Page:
decorative rug
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China has woven hand-knotted rugs for centuries. There are reports of rugs being woven in north-central China, in the area around Ningxia, as early as 1696. By the 1860's there were workshops in Beijing making rugs for the imperial court. In the 1920's and 30's many rugs in vaguely Art Deco style were produced for the American market in rug "factories" in Hebel and Shandong provinces. These rugs were woven by hand, but the workshops were highly organized with foreign companies controlling all phases of the production. Many rugs from this period had plain grounds of pearl grey or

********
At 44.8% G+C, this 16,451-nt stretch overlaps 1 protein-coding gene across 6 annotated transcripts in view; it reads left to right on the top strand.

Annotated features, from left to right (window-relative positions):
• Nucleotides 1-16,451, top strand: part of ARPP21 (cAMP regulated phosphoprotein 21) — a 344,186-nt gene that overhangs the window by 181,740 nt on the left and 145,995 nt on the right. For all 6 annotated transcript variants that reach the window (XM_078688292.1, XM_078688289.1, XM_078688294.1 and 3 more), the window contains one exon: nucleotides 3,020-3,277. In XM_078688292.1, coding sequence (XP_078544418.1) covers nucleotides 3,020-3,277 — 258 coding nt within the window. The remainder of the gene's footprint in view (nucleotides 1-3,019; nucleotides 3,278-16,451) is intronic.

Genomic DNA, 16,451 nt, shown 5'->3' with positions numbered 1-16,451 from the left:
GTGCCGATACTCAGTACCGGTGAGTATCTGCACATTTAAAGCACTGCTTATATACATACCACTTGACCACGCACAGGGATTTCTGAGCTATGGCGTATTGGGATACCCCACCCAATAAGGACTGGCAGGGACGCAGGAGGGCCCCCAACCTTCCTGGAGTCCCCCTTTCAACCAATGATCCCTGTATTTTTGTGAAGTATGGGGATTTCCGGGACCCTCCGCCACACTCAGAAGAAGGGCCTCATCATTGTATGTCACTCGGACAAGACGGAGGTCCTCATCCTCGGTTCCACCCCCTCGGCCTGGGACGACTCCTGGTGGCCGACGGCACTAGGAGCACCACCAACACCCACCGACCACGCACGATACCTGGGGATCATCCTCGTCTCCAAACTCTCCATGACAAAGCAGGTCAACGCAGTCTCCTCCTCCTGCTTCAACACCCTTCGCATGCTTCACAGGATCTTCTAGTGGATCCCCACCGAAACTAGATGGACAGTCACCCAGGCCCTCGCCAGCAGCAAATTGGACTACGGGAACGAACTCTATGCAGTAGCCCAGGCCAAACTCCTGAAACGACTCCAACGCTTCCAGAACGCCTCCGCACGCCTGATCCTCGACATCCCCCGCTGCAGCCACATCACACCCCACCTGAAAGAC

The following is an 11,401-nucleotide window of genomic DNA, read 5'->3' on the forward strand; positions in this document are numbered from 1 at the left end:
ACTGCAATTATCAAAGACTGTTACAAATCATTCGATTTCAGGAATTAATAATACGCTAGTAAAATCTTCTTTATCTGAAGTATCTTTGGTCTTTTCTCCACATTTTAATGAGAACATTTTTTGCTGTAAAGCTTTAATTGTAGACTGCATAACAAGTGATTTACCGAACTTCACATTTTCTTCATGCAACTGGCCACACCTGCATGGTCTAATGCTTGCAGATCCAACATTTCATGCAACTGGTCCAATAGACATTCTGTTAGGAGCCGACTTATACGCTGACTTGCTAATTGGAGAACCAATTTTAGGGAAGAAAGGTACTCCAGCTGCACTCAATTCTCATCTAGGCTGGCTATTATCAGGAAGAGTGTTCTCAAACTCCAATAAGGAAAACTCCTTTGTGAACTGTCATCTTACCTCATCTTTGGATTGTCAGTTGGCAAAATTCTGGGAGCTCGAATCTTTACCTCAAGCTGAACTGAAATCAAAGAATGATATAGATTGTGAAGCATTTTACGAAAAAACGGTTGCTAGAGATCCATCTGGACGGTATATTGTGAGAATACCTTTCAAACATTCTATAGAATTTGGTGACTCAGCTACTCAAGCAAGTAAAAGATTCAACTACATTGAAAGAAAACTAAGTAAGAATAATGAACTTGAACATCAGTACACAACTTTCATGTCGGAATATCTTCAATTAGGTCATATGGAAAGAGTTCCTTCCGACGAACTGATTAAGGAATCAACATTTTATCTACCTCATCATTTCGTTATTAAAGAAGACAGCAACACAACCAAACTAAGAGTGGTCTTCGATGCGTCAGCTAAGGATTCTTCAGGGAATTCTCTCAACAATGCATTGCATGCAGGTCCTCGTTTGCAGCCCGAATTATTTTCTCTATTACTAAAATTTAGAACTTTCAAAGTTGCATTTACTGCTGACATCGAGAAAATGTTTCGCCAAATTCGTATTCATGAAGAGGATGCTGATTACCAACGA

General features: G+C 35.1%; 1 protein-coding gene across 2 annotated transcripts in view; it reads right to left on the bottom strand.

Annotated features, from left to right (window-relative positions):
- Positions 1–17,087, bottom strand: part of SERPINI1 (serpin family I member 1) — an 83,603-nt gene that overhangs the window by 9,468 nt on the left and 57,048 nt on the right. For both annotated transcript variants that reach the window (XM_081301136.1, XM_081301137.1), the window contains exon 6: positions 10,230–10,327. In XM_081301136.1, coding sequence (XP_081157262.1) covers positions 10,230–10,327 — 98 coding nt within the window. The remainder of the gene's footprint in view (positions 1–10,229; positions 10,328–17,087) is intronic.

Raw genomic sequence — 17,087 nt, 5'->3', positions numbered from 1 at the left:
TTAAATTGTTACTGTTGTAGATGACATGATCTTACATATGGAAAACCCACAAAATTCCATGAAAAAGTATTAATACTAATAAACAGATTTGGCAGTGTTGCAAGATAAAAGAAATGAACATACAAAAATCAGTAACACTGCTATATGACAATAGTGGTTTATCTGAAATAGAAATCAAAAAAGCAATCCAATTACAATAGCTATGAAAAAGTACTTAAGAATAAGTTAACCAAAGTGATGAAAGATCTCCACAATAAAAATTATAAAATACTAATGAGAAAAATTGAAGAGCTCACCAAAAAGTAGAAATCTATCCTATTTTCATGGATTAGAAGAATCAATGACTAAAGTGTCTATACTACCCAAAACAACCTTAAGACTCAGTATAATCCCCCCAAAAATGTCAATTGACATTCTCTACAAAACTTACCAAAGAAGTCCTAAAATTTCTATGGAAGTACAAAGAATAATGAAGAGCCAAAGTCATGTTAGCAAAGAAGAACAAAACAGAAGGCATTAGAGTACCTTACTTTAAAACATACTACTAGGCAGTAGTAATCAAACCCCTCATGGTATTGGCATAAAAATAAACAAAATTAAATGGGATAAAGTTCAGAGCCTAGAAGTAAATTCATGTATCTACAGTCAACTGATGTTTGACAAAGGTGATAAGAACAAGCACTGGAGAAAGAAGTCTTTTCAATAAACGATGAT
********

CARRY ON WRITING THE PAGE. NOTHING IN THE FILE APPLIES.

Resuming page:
navy with wide solid-color borders and simple floral spray design elements.

The 1950's and 60's saw the Chinese government take over the carpet factories, and the development of thick, carved rugs from China in "Chinese" designs and pastel colors. Most of these rugs are made in state-owned co-operatives in and around Tianjin. Common qualities are "70 line" (34 knots per sq. in.) and "90 line" (56 knots per sq. in.).
By the late 1980's, some factories began to produce more finely woven rugs in Persian patterns. In qualities like "160 line" (177 knots per sq. in.) and finer, these "Sino-Persian" rugs have intricate floral patterns and closely-clipped nap. These rugs are not carved.

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